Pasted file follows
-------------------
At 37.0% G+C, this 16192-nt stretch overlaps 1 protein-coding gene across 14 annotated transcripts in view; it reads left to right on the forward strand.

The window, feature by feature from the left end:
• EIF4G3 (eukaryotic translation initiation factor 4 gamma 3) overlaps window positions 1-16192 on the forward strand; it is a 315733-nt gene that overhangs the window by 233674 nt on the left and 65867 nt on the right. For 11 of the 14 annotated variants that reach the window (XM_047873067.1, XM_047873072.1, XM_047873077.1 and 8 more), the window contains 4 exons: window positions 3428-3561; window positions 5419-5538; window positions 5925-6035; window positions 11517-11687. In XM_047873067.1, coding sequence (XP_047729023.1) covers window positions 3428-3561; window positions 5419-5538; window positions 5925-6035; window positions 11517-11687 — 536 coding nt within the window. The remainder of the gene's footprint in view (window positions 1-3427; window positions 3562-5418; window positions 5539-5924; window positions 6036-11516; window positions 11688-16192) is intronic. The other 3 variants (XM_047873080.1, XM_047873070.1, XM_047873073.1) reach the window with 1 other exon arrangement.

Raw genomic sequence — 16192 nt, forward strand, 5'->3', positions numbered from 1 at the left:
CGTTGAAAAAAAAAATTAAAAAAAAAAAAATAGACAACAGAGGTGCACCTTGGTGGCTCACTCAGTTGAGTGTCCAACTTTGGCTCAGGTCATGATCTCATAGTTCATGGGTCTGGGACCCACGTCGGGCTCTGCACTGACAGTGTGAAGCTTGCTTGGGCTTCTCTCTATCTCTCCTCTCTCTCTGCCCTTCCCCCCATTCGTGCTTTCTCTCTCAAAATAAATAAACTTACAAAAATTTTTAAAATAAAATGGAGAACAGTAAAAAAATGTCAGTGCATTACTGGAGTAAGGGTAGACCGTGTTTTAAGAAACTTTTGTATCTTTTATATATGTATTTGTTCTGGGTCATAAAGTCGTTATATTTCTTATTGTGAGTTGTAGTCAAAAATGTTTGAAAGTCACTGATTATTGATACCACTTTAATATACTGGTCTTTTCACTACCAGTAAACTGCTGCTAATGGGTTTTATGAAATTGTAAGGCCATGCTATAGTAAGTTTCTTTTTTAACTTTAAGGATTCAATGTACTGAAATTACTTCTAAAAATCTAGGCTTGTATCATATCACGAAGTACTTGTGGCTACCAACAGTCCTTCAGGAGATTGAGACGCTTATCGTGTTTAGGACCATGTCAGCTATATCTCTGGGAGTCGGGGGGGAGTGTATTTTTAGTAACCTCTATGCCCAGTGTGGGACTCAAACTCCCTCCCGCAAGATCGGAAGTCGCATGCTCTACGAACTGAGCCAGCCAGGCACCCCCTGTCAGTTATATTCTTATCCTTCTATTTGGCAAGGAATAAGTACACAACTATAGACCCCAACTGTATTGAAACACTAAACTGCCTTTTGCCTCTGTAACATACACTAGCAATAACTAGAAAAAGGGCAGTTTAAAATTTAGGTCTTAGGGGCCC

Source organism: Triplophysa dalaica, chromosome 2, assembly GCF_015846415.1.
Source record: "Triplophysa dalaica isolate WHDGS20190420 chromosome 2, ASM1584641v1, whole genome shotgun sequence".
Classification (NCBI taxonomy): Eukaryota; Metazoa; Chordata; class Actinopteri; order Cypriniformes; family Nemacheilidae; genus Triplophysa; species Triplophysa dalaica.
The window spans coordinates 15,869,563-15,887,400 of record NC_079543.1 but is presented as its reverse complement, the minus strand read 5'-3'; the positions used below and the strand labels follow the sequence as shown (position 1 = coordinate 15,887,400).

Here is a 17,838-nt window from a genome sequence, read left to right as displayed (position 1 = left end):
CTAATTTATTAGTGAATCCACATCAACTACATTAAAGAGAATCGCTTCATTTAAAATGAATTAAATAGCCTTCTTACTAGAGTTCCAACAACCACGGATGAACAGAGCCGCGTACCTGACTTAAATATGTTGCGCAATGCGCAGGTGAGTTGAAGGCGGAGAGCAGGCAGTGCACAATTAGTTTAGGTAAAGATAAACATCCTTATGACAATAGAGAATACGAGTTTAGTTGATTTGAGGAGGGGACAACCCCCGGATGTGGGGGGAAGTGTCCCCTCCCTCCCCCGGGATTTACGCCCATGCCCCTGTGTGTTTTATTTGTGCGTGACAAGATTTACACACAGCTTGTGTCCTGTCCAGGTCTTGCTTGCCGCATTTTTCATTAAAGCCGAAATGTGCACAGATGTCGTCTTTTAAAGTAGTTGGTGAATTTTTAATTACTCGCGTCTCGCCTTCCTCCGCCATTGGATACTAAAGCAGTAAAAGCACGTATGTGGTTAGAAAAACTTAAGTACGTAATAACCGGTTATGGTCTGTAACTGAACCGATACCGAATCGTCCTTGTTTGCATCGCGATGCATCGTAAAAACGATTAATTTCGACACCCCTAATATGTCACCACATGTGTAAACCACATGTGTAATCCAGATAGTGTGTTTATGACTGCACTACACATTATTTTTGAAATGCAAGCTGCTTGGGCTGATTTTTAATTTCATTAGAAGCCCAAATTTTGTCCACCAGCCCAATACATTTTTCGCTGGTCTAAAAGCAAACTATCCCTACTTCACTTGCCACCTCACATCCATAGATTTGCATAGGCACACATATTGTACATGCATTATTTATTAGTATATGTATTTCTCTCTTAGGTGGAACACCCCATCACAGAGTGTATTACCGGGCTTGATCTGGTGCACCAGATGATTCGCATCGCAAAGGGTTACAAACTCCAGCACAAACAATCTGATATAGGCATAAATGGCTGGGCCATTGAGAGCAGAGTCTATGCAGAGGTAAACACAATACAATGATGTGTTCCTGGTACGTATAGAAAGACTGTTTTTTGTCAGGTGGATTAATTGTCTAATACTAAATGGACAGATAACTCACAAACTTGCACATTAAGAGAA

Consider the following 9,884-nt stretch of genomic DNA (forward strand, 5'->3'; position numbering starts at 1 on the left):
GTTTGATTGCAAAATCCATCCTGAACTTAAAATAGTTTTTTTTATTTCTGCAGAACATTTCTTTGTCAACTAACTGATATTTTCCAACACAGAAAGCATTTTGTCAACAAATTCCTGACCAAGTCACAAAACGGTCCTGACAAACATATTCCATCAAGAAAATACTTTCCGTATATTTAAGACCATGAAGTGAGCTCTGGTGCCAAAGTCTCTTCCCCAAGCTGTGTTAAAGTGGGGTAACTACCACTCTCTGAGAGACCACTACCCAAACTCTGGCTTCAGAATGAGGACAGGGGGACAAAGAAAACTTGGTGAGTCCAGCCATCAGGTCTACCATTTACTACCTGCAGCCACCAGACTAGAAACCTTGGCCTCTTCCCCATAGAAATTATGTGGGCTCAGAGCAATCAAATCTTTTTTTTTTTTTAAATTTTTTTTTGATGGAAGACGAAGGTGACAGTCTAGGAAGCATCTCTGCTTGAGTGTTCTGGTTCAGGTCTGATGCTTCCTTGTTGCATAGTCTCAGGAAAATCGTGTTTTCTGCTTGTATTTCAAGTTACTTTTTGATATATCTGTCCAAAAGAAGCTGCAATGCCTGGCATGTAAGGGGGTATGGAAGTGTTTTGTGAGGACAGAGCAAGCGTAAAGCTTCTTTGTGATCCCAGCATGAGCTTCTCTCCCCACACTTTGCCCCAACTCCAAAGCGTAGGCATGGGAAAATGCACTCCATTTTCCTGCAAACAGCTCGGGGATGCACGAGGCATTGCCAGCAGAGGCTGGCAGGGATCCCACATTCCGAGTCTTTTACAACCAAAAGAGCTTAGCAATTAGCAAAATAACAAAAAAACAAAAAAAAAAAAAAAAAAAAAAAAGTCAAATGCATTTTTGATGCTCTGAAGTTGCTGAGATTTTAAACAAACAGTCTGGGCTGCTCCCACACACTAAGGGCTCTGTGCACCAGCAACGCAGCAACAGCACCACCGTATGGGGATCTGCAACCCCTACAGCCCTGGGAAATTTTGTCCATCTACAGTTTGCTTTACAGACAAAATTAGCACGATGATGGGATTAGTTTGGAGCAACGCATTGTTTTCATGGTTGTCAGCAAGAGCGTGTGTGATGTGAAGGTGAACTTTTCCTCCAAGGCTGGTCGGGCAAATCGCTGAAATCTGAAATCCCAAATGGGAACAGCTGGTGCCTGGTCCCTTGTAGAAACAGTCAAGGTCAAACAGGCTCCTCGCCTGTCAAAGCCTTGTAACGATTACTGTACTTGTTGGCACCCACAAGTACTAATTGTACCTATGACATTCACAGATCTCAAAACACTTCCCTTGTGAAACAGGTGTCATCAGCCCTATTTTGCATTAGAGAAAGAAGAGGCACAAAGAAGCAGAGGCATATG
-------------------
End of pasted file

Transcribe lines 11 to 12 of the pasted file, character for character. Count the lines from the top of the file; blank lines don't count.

CTAATTTATTAGTGAATCCACATCAACTACATTAAAGAGAATCGCTTCATTTAAAATGAATTAAATAGCCTTCTTACTAGAGTTCCAACAACCACGGATGAACAGAGCCGCGTACCTGACTTAAATATGTTGCGCAATGCGCAGGTGAGTTGAAGGCGGAGAGCAGGCAGTGCACAATTAGTTTAGGTAAAGATAAACATCCTTATGACAATAGAGAATACGAGTTTAGTTGATTTGAGGAGGGGACAACCCCCGGATGTGGGGGGAAGTGTCCCCTCCCTCCCCCGGGATTTACGCCCATGCCCCTGTGTGTTTTATTTGTGCGTGACAAGATTTACACACAGCTTGTGTCCTGTCCAGGTCTTGCTTGCCGCATTTTTCATTAAAGCCGAAATGTGCACAGATGTCGTCTTTTAAAGTAGTTGGTGAATTTTTAATTACTCGCGTCTCGCCTTCCTCCGCCATTGGATACTAAAGCAGTAAAAGCACGTATGTGGTTAGAAAAACTTAAGTACGTAATAACCGGTTATGGTCTGTAACTGAACCGATACCGAATCGTCCTTGTTTGCATCGCGATGCATCGTAAAAACGATTAATTTCGACACCCCTAATATGTCACCACATGTGTAAACCACATGTGTAATCCAGATAGTGTGTTTATGACTGCACTACACATTATTTTTGAAATGCAAGCTGCTTGGGCTGATTTTTAATTTCATTAGAAGCCCAAATTTTGTCCACCAGCCCAATACATTTTTCGCTGGTCTAAAAGCAAACTATCCCTACTTCACTTGCCACCTCACATCCATAGATTTGCATAGGCACACATATTGTACATGCATTATTTATTAGTATATGTATTTCTCTCTTAGGTGGAACACCCCATCACAGAGTGTATTACCGGGCTTGATCTGGTGCACCAGATGATTCGCATCGCAAAGGGTTACAAACTCCAGCACAAACAATCTGATATAGGCATAAATGGCTGGGCCATTGAGAGCAGAGTCTATGCAGAGGTAAACACAATACAATGATGTGTTCCTGGTACGTATAGAAAGACTGTTTTTTGTCAGGTGGATTAATTGTCTAATACTAAATGGACAGATAACTCACAAACTTGCACATTAAGAGAA

Consider the following 9,884-nt stretch of genomic DNA (forward strand, 5'->3'; position numbering starts at 1 on the left):